who is trading Japan?

Discussion in 'Technical Analysis' started by man, Jan 9, 2003.

  1. man


    I consider doing some technical research on NK225 stocks. I have absolutely no experience with this market.

    my key points
    1. shorting happens via the exchange itself - is there an uptickrule?
    2. brokerage: who are the best?
    3. commission?
    4. how many intraday stocks for daytrading?
    5. any strange or remarkable things about the market place?

    anybody able to support?


  2. What do you have experience with and why do you want to stop trading what you know...

    just so that you can start trading something you have absolutely no experience with trading?

    Please don't reply by saying you want broaden your horizon :cool:

  3. You can trade the NK225 futures on Singapore futures exchange, which is a very modern, high tech operation. The contract is pretty liquid.
  4. I don't know if it's still the same but I remember brokerage on japan stocks being fixed at very high levels with all the brokers. I don't know at what levels but say on US a deal costs you $10, in japan it would be something like $50 or $75. Maybe have a look at ETrade, I think they do business over there.
  5. zuro

    zuro Guest

    Good things:
    There is no uptick rule in the market so far and several brokers will now give you very good commission schedule ($10 or so for a round trip no matter how many shares you trade)

    Bad things:
    You can trade only one round trip a day for same stock.
    You need to live in Japan to trade the equities because Japanese brokers accept only who has an address in Japan to open an account even at the E-trade Japan. Very low volatility and liquidity, ....etc.
  6. def

    def Interactive Brokers

    couple things (I trade Japan and I'll disagree with the no uptick rule):

    1. Shorting is complicated in Japan. Short sales need to be flagged and you can not send in an order equal to or lower than the last traded price. If your order is already at the exchange, you can be filled at the last price.

    2. Singapore: N225 is open outcry and does not trade electronic during the day session.
  7. man


    I currently trade a pairs strategy on US stocks. portfolio turnover 10 days. about 100 stocks. expexted Sharpe 1.5, one meanreversion strategy with trading horizon 5 days, expected Sharoe 1.0, and one option short strategy, which does not satisfy me too much.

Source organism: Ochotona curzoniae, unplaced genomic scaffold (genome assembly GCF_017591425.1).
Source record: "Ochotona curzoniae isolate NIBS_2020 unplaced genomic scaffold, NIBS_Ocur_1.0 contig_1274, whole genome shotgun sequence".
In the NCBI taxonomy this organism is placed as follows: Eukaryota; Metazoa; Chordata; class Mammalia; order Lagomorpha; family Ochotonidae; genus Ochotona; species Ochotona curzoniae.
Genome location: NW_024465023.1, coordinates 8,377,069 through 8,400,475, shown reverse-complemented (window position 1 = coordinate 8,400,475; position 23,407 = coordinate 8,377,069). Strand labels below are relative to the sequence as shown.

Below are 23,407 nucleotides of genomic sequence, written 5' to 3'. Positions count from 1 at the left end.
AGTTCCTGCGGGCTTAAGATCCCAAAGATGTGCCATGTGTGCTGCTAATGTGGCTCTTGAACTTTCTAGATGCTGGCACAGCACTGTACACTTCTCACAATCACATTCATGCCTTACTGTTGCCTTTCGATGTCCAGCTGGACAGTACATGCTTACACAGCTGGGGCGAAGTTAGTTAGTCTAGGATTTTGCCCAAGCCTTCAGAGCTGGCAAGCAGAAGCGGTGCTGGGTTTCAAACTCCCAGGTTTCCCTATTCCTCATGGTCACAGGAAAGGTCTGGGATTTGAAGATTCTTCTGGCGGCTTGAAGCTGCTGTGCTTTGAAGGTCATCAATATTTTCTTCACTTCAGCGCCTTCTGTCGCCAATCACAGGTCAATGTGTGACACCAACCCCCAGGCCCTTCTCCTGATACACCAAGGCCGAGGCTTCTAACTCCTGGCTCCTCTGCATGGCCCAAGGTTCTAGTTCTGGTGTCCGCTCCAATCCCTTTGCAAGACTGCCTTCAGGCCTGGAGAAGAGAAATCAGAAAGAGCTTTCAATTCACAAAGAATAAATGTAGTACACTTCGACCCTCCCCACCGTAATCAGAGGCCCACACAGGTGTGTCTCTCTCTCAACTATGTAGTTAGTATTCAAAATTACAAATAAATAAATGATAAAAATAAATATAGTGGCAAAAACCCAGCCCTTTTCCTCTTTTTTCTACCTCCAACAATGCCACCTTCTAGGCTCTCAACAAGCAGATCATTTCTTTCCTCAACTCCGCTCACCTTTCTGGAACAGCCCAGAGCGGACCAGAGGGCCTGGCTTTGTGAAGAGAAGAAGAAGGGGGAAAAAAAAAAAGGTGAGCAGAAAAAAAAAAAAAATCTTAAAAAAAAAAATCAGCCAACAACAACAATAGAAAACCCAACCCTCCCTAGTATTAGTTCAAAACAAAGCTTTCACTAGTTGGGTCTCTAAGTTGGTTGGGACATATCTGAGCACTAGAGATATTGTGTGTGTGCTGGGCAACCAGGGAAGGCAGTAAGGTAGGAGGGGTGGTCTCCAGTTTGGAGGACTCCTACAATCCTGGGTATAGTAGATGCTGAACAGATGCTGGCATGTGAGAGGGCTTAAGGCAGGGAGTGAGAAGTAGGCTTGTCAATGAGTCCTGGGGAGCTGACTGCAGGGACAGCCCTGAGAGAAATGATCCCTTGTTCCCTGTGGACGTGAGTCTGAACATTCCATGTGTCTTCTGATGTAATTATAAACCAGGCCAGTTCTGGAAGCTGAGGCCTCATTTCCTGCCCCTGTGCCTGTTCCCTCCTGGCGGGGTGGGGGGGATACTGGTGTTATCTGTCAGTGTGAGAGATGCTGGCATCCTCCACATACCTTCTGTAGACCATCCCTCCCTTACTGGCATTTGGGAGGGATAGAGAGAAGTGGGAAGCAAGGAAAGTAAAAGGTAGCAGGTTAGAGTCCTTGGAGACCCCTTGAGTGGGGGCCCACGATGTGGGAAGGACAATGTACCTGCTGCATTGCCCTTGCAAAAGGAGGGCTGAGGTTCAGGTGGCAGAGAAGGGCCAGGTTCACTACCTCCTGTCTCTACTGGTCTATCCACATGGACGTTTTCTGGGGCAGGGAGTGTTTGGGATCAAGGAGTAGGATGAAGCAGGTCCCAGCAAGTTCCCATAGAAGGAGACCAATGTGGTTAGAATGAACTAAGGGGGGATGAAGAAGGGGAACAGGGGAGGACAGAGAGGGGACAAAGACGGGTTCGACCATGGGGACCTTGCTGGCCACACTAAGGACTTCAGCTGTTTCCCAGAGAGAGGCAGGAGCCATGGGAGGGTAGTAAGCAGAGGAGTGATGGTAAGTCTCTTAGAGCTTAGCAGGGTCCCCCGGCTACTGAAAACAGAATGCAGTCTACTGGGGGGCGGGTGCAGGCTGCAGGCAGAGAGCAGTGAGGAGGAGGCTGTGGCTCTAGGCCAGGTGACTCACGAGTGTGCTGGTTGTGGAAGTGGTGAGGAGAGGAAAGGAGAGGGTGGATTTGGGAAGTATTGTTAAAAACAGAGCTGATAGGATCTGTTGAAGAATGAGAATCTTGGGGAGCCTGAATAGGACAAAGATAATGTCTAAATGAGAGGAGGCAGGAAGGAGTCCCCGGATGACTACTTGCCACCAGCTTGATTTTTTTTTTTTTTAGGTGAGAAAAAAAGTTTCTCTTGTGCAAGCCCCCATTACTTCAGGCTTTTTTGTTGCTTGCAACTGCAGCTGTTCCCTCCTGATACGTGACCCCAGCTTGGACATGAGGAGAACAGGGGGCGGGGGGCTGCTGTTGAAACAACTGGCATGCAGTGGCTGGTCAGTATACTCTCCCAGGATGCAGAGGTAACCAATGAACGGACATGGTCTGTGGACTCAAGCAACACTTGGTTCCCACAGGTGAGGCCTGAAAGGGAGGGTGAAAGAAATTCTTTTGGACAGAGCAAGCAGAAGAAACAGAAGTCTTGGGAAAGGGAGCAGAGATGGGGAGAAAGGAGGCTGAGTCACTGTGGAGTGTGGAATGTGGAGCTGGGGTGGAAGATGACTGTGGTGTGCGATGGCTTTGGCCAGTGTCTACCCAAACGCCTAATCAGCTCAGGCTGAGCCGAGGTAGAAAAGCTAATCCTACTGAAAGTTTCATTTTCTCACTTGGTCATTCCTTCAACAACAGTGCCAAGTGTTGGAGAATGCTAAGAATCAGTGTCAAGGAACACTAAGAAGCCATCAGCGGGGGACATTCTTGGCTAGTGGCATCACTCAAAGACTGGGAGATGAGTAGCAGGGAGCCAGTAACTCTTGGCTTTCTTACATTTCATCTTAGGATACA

I am right now starting to test intensively intraday strategies on top 100 US names, beginning univarite, might shift to multivariate.
    Still have not found a convincing strategy using our fundamental database - here we did research with factormodels and sector meanreversion, but as I said, not convincing yet.

    Japan would mean that we might be able to use existing technology to get return uncorrelated to what we are doing now. Spells: reduce volatility = increase Sharpe.

    I think that it is necessary to develop and widen, provided you can manage operational matters well enough. These marekts get fatser and faster. Strategies will pop up and fade out.

    So, unfortunately, my answer is: yes, I want to broaden my (trading) horizon. Tough call anyways.

  8. man


    thank you. I know about the futures side used to do some intraday trades in the Nikkei futures. Currently I am looking for single stock exposure.

    thanx anyways
  9. man


    thank you, that commission would mean bad news for me.
    I will see.
  10. man


    thanks for the info. you know a broker there? commission sounds good to me.
    I was afraid about the liquidity side, this requires further investigation on my side. I currently just want to run a interday strategy trading on the close. So intraday liquidity is not a key issue.
    I wonder about this one roundtrip per day rule. Sounds extremly strange and unprofessional to me. Which market forbids liquidity, which is exactly what you do with such a rule. And its astonishing that the prevent foreigners to enter the market.

    Anyways, thanks for your help. Do you have a name of a broker?

    #10     Jan 10, 2003